Share Marsh habitat creation, migrant waders, wildflower meadows and more...

Carlton Marshes by Steve Aylward

The Share Marsh habitat creation work is finished and it's already attracting a variety of migrant waders and dragonflies. Read on for wildlife news from across the Suffolk Broads, Carlton Marshes habitat creation updates, and to hear about the volunteers that make it all happen!

Despite the wind this last week, we have still been seeing good numbers of Dragonflies and Damselflies. Walking through Sprat's Water look out for Willow Emerald Damselflies perched at about eye level or higher in Willow or Alder. They may be scouting for a place to lay their eggs, as Willow Emeralds lay their eggs in the bark of trees overhanging water, favouring Willow and Alder. The larvae then falls into the water the following year. We've also had ongoing interest in the Vagrant and Lessor Emperor dragonflies which have been seen here recently on the newly created scrapes. On these new scrapes, and on the old scrapes too, we have been seeing lots of migrant waders including regular sightings of Green Sandpiper. Listen out for their high pitched call as they fly fast over the scrapes. Green Sandpiper breed in Scandinavia up in trees, using old birds nests and squirrel dreys. Look out for this years young waders too with paler colouring like the Avocet chicks below and the Lapwing youngsters with their short, stumpy crest. 

It's the time of year again when volunteers are busy clearing the wet meadows and fen at Carlton Marshes, whilst I have been cutting them. Sat in a tractor raised above the reeds can be a great place to spot wildlife. Earlier this week I saw a Bittern amongst the reeds at Oulton Marshes opposite the viewing platform. Bittern are often seen here, but be prepared to scan the reed edge of the dyke for a while as these birds are not easy to spot, unless you've got a tractor. Cutting the meadows in the smaller tractor also gives me great views of frogs and toads, hopping or walking in front of me. The hop of a frog or walk of a toad is the best way to tell the two apart if you are unsure. Gunton Meadow and Sprat's Water are both great places to spot these amphibians along the edge of ponds or the miniature broads.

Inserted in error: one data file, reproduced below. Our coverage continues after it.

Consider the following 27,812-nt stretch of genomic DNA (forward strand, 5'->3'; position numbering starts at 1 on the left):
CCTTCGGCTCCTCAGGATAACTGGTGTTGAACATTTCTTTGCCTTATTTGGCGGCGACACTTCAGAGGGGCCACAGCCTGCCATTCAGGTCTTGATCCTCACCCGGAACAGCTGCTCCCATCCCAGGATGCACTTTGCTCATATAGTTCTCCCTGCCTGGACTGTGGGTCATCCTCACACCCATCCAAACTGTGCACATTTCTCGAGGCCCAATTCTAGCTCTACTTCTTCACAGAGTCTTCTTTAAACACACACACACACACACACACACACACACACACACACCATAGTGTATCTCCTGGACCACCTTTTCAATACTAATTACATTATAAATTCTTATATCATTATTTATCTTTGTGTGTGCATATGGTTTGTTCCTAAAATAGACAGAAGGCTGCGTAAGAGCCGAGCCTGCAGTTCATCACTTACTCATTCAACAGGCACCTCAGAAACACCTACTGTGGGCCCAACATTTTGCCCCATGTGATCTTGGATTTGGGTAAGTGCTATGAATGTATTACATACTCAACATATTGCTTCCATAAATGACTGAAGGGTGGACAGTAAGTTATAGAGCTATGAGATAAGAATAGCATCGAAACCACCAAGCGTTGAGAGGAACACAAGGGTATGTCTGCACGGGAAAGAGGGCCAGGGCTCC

The habitat creation work on Share Marsh is complete! The diggers have left, scrapes have been joined to dykes, turf ponds are complete and already the birds are utilising this ideal feeding area. Migrant waders including Green and Wood Sandpipers have been seen feeding on the new scrapes, as well as Little Ringed Plover and 40+ Lapwing. It won't be long until Peto's Marsh, the triangle of land between the Waveney and Oulton Dyke, is complete too. The last stage of the work will be to raise the water levels slowly throughout the winter period, especially on the Reedbed which will have water levels about 30cm above ground level, hopefully making it perfect for Bittern and Crane! To get a good view of some of the new scrapes on Share Marsh head to the pumping station along the River Waveney. Also check out the bottom of the first page on the Mervyn Lambert website, for recent drone video of the habitat creation.


Ellen Shailes at for more information about volunteering across the Suffolk Broads reserves or

Barry Bradnum at for more information about the Waveney Valley Wildlife Group

Current volunteering roles:

Dog Ambassador - Carlton Marshes nature reserve and across Lowestoft

Otter monitoring volunteer - Carlton Marshes nature reserve

Learning volunteer - Carlton Marshes nature reserve and across Lowestoft

Heritage Fund

Thanks to the generosity of our supporters and a £4 million grant from the National Lottery Heritage Fund, our vision to buy and restore 384 acres of land for wildlife in the Broads National Park is taking flight.